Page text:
Patent ductus arteriosus (PDA) is a congenital condition of the heart in which a blood vessel called the ductus arteriosus fails to close normally in an infant soon after birth.

Etiology

patent ductus arteriosus can be idiopathic (i.e. without an identifiable cause), or secondary to another condition. Some common contributing factors in humans include:Preterm birth
Congenital rubella syndrome
Chromosomal abnormalities such as Down syndrome
PDA affects girls more often than boys. The condition is more common in premature infants and those with neonatal respiratory distress syndrome. Infants with genetic disorders, such as Down syndrome, and whose mothers had rubella during pregnancy are at higher risk for PDA.

PDA is common in babies with congenital heart problems, such as hypoplastic left heart syndrome, transposition of the great vessels, and pulmonary stenosis.

Symptoms

A small PDA may not cause any symptoms. However, some infants may not tolerate a PDA, especially if it is large, and may have symptoms such as:
Bounding pulse
Fast breathing
Poor feeding habits
Shortness of breath
Sweating while feeding
Tiring very easily
Poor growth
Diagnostic Exams
Babies with PDA often have a characteristic heart murmur that can be heard with a stethoscope. However, in premature infants, a heart murmur may not be heard. Doctor’s may suspect the condition if the infant has breathing or feeding problems soon after birth.

Changes may be seen on chest x-rays. The diagnosis is confirmed with an echocardiogram.

Sometimes, a small PDA may not be diagnosed until later in childhood.

Treatment

Neonates without adverse symptoms may simply be monitored as outpatients, while symptomatic PDA can be treated with both surgical and non-surgical methods. Surgically, the DA may be closed by ligation (though support in premature infants is mixed), wherein the DA is manually tied shut, or with intravascular coils or plugs that leads to formation of a thrombus in the DA.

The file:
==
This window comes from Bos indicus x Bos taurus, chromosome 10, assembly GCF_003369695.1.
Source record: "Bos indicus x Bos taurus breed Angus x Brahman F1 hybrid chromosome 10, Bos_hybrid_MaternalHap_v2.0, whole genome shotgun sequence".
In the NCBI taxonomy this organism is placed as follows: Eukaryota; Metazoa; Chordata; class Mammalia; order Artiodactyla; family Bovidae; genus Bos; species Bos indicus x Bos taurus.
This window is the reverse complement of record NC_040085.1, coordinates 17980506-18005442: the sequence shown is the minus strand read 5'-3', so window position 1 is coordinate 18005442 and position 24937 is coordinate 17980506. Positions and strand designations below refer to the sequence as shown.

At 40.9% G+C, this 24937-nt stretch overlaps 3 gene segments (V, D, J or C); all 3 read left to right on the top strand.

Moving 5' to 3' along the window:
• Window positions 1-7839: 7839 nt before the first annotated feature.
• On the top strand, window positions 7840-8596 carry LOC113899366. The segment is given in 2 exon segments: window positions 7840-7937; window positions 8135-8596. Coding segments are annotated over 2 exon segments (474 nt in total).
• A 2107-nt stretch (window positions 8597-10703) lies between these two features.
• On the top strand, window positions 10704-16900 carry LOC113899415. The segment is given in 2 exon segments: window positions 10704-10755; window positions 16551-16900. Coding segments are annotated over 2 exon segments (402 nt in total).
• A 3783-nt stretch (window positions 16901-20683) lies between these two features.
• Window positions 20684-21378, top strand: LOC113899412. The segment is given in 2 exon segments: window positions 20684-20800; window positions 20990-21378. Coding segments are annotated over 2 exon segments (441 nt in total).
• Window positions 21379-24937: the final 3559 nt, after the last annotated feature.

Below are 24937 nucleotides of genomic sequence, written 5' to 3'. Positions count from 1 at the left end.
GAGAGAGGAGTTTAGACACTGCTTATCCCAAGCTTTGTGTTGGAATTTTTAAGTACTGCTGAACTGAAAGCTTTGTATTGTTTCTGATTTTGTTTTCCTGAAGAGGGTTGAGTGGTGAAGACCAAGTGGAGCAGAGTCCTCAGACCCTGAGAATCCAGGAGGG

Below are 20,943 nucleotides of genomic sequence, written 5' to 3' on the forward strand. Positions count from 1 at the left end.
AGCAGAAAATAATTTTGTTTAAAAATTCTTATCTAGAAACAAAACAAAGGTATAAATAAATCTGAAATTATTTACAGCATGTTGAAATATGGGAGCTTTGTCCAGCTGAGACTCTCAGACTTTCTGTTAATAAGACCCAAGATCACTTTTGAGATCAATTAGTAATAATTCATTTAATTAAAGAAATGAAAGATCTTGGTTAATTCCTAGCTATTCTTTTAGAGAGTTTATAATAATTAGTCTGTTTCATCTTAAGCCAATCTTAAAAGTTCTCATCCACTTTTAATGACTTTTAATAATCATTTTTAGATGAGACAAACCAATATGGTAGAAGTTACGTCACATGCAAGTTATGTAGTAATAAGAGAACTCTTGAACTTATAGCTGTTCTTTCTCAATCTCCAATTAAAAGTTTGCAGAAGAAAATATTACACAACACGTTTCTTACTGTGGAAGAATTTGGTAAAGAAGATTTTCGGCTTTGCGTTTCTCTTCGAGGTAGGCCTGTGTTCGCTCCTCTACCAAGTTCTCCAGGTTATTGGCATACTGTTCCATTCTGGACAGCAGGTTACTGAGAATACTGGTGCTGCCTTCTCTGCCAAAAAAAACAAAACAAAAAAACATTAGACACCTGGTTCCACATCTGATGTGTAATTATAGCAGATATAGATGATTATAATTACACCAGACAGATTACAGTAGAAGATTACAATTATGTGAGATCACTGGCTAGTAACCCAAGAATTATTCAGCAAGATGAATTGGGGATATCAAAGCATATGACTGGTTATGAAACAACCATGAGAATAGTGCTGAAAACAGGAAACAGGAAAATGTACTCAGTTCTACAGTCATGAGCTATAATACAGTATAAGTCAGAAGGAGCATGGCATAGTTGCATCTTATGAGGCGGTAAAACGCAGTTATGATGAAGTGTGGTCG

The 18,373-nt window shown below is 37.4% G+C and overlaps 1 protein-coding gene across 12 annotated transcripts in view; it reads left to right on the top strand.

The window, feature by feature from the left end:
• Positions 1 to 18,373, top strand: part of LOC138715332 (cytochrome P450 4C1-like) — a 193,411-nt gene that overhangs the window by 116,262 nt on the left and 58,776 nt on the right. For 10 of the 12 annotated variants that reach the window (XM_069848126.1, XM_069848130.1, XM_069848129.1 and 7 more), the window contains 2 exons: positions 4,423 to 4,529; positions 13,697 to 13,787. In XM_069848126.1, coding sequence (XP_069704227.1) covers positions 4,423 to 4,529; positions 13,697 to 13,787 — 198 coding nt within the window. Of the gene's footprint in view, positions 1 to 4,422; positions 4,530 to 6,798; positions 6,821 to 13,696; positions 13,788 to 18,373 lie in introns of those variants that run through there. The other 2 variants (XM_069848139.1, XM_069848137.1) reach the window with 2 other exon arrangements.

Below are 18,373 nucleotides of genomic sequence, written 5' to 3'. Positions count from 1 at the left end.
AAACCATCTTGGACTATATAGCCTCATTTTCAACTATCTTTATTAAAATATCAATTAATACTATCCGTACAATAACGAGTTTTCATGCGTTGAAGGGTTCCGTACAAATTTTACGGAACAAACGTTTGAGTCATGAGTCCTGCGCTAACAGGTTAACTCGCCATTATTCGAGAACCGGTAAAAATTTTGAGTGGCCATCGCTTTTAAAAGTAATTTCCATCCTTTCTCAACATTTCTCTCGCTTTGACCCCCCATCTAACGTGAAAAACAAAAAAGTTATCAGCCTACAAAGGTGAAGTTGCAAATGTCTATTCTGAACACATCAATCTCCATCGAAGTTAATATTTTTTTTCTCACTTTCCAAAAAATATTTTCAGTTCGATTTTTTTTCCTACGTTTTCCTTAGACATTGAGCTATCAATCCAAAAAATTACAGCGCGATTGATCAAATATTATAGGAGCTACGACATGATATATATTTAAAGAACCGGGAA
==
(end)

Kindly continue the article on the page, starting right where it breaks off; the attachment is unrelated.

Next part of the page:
A transcatheter device closure is a minimally invasive procedure that uses a thin, hollow tube. The doctor passes a small metal coil or other blocking device through the catheter to the site of the PDA. This blocks blood flow through the vessel. Such endovascular coils have been used successfully as an alternative to surgery.

Surgery may be needed if the catheter procedure does not work or cannot be used. Surgery involves making a small cut between the ribs to repair the PDA.

Prognosis

Without treatments, the disease may progress from left-to-right (noncyanotic heart) shunt to right-to-left shunt (cyanotic heart) called Eisenmenger syndrome

Surgery carries its own significant risks. It may eliminate some of the problems of a PDA, but it can also introduce a new set of problems. The potential benefits and risks should be weighed carefully before choosing surgery.

Possible Complications

If the patent ductus is not closed, the infant has a risk of developing heart failure, pulmonary artery hypertension, or infective endocarditis — an infection of the inner lining of the heart.

Prevention

Preventing preterm deliveries, where possible, is the most effective way to prevent PDA.

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